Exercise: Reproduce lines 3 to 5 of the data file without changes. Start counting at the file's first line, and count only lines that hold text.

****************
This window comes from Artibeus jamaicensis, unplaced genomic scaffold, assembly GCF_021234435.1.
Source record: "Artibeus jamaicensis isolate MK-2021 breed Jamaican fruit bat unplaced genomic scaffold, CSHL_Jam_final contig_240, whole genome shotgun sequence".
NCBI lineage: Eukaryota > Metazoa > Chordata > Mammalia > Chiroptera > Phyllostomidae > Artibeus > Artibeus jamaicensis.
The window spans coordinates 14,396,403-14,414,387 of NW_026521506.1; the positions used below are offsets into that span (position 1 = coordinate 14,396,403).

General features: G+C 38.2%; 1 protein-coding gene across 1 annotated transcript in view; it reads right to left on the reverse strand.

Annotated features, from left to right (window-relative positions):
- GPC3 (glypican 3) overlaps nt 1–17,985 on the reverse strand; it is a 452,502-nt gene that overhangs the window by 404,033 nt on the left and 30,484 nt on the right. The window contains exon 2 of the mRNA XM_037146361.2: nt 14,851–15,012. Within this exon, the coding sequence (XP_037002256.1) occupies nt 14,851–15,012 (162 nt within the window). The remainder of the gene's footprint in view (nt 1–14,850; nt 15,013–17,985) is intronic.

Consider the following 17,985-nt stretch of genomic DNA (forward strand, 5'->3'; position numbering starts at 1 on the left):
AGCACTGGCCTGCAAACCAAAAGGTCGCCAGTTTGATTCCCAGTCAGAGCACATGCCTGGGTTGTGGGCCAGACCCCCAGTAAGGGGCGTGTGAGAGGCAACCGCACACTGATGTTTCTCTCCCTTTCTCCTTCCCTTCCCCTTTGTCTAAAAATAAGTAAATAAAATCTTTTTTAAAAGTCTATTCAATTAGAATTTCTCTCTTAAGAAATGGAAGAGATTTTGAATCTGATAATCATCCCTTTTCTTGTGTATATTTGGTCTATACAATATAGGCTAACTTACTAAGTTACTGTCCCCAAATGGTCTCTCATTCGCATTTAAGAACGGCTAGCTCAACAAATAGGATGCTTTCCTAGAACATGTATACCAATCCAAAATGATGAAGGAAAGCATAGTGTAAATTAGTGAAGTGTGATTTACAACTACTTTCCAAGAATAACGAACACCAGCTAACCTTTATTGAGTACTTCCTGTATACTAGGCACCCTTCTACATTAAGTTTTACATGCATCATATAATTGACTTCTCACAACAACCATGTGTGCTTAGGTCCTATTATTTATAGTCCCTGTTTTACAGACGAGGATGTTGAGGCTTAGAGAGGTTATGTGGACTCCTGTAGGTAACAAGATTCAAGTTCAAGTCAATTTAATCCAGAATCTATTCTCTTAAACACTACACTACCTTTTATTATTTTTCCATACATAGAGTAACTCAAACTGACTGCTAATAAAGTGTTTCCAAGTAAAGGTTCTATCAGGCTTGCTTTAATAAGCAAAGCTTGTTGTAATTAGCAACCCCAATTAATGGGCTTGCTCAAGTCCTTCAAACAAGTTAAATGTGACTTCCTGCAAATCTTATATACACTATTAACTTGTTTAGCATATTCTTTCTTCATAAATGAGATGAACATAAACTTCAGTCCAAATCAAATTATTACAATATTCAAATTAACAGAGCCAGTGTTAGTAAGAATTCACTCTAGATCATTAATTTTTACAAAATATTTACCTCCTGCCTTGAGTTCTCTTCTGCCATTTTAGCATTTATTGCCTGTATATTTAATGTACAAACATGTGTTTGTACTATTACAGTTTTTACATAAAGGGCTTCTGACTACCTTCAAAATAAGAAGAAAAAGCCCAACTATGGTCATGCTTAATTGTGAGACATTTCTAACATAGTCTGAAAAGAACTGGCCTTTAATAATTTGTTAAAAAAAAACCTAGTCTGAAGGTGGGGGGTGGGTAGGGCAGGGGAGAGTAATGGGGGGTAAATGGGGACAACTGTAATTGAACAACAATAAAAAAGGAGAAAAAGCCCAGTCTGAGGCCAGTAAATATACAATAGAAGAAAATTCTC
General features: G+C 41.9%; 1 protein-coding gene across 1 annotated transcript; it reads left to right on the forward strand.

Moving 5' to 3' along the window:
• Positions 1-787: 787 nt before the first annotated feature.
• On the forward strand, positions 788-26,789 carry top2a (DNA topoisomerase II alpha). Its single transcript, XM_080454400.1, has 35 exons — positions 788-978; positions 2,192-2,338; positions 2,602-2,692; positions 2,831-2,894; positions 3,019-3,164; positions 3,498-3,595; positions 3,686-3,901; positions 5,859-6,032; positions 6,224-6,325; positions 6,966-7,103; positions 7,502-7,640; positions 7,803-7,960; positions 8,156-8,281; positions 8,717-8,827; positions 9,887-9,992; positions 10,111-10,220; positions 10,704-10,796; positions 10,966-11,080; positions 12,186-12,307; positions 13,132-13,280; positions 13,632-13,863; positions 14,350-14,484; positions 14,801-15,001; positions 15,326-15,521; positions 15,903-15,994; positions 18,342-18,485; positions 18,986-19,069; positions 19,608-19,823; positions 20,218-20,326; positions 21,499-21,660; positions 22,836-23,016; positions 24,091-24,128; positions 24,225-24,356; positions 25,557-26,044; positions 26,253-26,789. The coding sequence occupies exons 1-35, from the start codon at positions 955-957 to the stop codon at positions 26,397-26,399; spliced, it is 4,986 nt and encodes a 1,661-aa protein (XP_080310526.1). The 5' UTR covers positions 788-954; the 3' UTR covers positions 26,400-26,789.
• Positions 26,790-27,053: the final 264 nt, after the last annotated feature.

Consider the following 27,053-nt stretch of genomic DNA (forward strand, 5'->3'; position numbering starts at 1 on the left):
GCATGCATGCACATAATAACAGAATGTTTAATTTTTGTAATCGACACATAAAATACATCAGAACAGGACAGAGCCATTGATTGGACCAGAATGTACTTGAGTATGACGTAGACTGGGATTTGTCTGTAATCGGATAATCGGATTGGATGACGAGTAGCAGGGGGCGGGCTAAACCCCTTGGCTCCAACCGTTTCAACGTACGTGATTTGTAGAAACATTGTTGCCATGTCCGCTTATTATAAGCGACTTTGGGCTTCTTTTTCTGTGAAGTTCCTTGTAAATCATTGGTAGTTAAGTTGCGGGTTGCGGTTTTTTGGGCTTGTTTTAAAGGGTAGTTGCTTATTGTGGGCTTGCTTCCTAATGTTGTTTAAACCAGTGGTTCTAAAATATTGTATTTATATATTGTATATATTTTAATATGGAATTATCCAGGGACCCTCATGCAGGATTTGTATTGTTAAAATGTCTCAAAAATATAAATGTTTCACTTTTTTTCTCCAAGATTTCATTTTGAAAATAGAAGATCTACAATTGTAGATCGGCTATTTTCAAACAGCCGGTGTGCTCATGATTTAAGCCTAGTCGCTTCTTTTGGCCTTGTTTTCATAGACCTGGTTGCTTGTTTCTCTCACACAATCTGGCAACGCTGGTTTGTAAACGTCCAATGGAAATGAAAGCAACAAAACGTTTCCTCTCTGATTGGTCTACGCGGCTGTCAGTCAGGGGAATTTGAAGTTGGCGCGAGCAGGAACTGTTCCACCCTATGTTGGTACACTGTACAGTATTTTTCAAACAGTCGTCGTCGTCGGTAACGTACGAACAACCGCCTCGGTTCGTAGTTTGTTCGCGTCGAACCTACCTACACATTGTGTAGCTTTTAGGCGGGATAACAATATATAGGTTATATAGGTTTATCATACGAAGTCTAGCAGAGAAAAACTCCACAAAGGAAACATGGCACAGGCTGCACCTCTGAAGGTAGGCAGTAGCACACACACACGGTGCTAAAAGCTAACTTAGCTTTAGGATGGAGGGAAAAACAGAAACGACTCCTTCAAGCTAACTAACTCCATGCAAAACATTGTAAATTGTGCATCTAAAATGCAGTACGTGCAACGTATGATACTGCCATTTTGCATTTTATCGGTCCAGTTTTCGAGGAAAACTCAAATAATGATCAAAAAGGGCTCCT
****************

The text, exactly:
NCBI lineage: Eukaryota > Metazoa > Chordata > Mammalia > Chiroptera > Phyllostomidae > Artibeus > Artibeus jamaicensis.
The window spans coordinates 14,396,403-14,414,387 of NW_026521506.1; the positions used below are offsets into that span (position 1 = coordinate 14,396,403).

General features: G+C 38.2%; 1 protein-coding gene across 1 annotated transcript in view; it reads right to left on the reverse strand.